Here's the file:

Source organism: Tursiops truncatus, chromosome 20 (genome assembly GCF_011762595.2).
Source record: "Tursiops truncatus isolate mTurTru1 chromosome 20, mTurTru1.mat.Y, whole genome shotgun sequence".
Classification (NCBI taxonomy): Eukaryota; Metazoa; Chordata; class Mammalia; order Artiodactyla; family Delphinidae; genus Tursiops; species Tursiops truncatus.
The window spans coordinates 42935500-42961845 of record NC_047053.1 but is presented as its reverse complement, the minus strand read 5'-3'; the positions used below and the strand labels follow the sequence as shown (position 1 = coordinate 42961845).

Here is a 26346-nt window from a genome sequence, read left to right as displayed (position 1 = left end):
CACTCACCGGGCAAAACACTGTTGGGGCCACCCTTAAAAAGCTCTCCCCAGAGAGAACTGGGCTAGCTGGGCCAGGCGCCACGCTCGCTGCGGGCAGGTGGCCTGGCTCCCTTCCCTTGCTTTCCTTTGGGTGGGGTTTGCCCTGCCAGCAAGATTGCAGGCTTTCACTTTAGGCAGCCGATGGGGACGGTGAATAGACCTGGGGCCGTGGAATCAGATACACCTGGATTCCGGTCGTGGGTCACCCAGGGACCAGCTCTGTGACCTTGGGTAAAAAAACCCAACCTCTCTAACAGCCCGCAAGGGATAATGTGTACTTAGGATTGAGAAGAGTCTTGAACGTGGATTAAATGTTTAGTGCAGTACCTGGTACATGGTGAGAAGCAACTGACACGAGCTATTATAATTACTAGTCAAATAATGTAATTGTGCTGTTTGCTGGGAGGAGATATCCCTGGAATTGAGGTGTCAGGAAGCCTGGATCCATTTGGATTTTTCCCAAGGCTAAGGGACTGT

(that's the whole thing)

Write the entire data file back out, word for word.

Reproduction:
Source organism: Tursiops truncatus, chromosome 20 (genome assembly GCF_011762595.2).
Source record: "Tursiops truncatus isolate mTurTru1 chromosome 20, mTurTru1.mat.Y, whole genome shotgun sequence".
Classification (NCBI taxonomy): Eukaryota; Metazoa; Chordata; class Mammalia; order Artiodactyla; family Delphinidae; genus Tursiops; species Tursiops truncatus.
The window spans coordinates 42935500-42961845 of record NC_047053.1 but is presented as its reverse complement, the minus strand read 5'-3'; the positions used below and the strand labels follow the sequence as shown (position 1 = coordinate 42961845).

Here is a 26346-nt window from a genome sequence, read left to right as displayed (position 1 = left end):
CACTCACCGGGCAAAACACTGTTGGGGCCACCCTTAAAAAGCTCTCCCCAGAGAGAACTGGGCTAGCTGGGCCAGGCGCCACGCTCGCTGCGGGCAGGTGGCCTGGCTCCCTTCCCTTGCTTTCCTTTGGGTGGGGTTTGCCCTGCCAGCAAGATTGCAGGCTTTCACTTTAGGCAGCCGATGGGGACGGTGAATAGACCTGGGGCCGTGGAATCAGATACACCTGGATTCCGGTCGTGGGTCACCCAGGGACCAGCTCTGTGACCTTGGGTAAAAAAACCCAACCTCTCTAACAGCCCGCAAGGGATAATGTGTACTTAGGATTGAGAAGAGTCTTGAACGTGGATTAAATGTTTAGTGCAGTACCTGGTACATGGTGAGAAGCAACTGACACGAGCTATTATAATTACTAGTCAAATAATGTAATTGTGCTGTTTGCTGGGAGGAGATATCCCTGGAATTGAGGTGTCAGGAAGCCTGGATCCATTTGGATTTTTCCCAAGGCTAAGGGACTGT